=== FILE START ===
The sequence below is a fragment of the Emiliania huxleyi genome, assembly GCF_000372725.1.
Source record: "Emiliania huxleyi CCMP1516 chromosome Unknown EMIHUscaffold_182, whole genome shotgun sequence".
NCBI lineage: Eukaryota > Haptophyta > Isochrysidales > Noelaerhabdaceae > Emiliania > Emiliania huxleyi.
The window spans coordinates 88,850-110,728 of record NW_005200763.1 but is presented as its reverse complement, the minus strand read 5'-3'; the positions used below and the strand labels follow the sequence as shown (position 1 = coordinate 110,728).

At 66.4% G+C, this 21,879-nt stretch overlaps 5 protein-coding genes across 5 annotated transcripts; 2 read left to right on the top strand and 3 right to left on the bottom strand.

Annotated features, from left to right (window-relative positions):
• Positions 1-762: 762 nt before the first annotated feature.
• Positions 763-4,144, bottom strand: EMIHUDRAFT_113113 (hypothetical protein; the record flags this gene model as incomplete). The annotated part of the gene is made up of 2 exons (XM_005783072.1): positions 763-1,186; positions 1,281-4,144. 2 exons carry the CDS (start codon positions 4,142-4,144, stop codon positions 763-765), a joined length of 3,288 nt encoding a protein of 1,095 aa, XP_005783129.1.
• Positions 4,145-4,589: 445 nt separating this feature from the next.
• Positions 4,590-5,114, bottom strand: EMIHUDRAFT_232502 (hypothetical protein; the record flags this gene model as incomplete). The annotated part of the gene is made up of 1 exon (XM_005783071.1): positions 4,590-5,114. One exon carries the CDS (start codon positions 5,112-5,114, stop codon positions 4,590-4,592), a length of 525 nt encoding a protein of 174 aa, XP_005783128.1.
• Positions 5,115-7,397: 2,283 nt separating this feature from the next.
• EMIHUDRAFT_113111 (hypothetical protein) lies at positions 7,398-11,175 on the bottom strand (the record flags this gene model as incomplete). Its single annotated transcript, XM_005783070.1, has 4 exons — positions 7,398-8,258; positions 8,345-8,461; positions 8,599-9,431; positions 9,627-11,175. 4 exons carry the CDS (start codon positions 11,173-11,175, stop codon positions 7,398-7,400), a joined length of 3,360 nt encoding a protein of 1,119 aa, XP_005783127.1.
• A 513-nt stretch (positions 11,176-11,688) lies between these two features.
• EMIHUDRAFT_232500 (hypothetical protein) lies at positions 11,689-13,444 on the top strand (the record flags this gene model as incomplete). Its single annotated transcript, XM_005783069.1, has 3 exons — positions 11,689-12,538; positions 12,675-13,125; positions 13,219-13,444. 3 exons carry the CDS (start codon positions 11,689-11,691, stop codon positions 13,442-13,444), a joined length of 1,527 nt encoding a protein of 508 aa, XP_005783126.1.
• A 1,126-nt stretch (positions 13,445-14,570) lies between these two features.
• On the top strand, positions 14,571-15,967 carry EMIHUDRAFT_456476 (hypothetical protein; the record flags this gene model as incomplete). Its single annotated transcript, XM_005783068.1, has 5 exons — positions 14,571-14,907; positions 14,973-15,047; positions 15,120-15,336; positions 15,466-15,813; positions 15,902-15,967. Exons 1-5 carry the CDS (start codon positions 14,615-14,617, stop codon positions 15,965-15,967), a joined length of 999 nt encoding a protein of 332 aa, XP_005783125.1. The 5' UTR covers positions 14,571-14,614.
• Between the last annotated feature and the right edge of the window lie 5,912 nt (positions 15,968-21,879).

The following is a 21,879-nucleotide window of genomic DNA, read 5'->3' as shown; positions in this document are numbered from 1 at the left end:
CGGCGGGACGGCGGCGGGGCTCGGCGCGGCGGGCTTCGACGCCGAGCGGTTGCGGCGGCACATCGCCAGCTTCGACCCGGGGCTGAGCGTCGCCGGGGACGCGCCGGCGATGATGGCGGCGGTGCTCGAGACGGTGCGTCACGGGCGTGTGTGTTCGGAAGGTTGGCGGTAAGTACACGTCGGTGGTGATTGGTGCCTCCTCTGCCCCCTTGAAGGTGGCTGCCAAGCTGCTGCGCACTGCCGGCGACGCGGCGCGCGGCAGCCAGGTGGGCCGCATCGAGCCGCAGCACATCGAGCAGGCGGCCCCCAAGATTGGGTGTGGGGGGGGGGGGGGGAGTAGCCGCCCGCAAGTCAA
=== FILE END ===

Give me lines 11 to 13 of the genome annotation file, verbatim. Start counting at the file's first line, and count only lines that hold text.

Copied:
• Positions 5,115-7,397: 2,283 nt separating this feature from the next.
• EMIHUDRAFT_113111 (hypothetical protein) lies at positions 7,398-11,175 on the bottom strand (the record flags this gene model as incomplete). Its single annotated transcript, XM_005783070.1, has 4 exons — positions 7,398-8,258; positions 8,345-8,461; positions 8,599-9,431; positions 9,627-11,175. 4 exons carry the CDS (start codon positions 11,173-11,175, stop codon positions 7,398-7,400), a joined length of 3,360 nt encoding a protein of 1,119 aa, XP_005783127.1.
• A 513-nt stretch (positions 11,176-11,688) lies between these two features.